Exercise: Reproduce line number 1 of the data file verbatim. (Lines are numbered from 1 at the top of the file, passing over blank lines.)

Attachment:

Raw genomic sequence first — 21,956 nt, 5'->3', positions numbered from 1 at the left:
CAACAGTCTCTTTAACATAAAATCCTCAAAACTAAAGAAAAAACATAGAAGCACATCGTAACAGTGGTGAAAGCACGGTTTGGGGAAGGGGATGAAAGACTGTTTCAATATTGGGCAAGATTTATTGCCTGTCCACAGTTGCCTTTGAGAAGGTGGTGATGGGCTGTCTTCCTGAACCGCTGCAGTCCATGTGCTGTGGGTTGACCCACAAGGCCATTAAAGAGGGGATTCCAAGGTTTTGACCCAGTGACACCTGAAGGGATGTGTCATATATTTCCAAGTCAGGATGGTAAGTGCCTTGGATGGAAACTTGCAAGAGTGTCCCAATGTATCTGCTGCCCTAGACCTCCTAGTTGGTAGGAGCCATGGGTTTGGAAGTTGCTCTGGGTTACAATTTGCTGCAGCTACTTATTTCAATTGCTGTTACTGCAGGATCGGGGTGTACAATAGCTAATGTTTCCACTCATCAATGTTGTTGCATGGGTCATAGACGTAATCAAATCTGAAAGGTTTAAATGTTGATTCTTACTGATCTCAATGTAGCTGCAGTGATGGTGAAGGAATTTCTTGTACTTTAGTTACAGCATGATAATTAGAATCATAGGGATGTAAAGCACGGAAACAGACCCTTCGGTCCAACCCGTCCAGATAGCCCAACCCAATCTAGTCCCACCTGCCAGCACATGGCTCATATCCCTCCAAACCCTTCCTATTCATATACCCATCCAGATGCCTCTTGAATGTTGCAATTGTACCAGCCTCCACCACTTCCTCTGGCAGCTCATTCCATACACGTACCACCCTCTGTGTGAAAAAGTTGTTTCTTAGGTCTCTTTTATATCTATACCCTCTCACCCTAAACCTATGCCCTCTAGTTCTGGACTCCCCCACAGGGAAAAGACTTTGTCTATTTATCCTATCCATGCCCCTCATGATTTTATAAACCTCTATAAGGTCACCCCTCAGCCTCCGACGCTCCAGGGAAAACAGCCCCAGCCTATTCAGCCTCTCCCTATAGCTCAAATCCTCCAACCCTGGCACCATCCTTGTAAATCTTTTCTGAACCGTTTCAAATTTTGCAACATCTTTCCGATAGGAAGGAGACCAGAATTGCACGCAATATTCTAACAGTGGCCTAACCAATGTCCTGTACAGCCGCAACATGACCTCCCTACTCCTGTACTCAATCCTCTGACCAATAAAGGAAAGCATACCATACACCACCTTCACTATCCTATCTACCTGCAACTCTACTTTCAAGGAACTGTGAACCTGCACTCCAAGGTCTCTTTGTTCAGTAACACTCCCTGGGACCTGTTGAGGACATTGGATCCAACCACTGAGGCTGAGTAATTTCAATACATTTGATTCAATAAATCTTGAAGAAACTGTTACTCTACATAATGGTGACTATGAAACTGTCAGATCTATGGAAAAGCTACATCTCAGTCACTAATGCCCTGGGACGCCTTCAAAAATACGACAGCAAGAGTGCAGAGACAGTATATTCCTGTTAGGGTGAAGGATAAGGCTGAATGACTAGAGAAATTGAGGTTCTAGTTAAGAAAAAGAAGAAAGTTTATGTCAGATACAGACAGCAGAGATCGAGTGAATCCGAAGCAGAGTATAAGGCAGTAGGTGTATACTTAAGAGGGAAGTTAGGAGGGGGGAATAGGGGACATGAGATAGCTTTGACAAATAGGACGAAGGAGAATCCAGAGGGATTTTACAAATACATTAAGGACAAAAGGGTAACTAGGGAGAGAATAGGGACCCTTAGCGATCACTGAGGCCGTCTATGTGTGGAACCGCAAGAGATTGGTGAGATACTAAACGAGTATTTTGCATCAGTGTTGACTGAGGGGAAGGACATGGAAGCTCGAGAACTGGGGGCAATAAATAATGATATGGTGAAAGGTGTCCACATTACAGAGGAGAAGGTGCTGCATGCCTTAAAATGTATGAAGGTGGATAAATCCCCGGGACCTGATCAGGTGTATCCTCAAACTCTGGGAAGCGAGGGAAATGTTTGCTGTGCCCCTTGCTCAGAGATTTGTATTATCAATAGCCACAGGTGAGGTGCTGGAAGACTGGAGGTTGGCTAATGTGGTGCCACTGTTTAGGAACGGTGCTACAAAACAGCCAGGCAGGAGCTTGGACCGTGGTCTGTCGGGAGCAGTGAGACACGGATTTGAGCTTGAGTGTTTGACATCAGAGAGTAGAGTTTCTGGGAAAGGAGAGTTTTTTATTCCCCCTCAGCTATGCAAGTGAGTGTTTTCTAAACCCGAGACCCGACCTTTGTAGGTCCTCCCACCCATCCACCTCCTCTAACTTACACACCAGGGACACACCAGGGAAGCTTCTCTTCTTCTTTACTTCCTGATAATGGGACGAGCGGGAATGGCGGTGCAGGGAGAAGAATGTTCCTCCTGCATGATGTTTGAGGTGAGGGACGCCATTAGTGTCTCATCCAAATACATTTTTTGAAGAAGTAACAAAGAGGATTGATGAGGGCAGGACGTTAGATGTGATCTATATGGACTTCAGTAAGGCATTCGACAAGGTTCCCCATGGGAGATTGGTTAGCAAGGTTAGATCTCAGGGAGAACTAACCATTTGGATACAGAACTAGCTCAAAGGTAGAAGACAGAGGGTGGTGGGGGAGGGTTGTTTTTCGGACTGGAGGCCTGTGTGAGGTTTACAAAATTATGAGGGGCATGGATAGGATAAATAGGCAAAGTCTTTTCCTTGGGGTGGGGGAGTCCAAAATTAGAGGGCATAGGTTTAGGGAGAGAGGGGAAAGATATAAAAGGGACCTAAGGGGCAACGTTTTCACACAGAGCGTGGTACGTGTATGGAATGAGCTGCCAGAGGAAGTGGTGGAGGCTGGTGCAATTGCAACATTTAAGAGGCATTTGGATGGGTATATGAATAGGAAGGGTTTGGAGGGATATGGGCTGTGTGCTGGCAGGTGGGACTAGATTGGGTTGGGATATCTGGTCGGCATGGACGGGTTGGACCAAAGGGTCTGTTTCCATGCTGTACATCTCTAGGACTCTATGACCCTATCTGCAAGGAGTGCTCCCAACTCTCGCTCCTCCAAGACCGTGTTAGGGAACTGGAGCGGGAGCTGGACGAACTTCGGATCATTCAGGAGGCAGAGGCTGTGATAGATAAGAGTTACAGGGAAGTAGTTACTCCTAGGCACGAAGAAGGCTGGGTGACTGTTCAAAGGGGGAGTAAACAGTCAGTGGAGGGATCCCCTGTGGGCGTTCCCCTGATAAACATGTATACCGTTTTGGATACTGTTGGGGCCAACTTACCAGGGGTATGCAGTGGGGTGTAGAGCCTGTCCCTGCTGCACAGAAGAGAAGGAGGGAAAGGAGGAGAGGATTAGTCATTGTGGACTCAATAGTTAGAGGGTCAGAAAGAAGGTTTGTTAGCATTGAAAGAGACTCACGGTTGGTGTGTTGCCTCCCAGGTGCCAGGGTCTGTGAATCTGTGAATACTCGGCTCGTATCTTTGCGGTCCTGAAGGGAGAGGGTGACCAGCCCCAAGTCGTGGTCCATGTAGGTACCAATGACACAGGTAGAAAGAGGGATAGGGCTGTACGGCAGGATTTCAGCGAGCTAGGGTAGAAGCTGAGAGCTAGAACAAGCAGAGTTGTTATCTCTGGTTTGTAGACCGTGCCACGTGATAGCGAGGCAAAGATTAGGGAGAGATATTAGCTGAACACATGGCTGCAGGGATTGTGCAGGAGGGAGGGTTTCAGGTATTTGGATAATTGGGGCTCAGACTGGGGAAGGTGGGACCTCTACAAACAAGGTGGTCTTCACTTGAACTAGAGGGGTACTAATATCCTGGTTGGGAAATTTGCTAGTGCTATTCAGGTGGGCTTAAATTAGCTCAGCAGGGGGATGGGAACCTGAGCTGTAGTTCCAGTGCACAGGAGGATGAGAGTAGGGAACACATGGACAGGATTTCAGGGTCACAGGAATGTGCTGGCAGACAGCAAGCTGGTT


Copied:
Raw genomic sequence first — 21,956 nt, 5'->3', positions numbered from 1 at the left: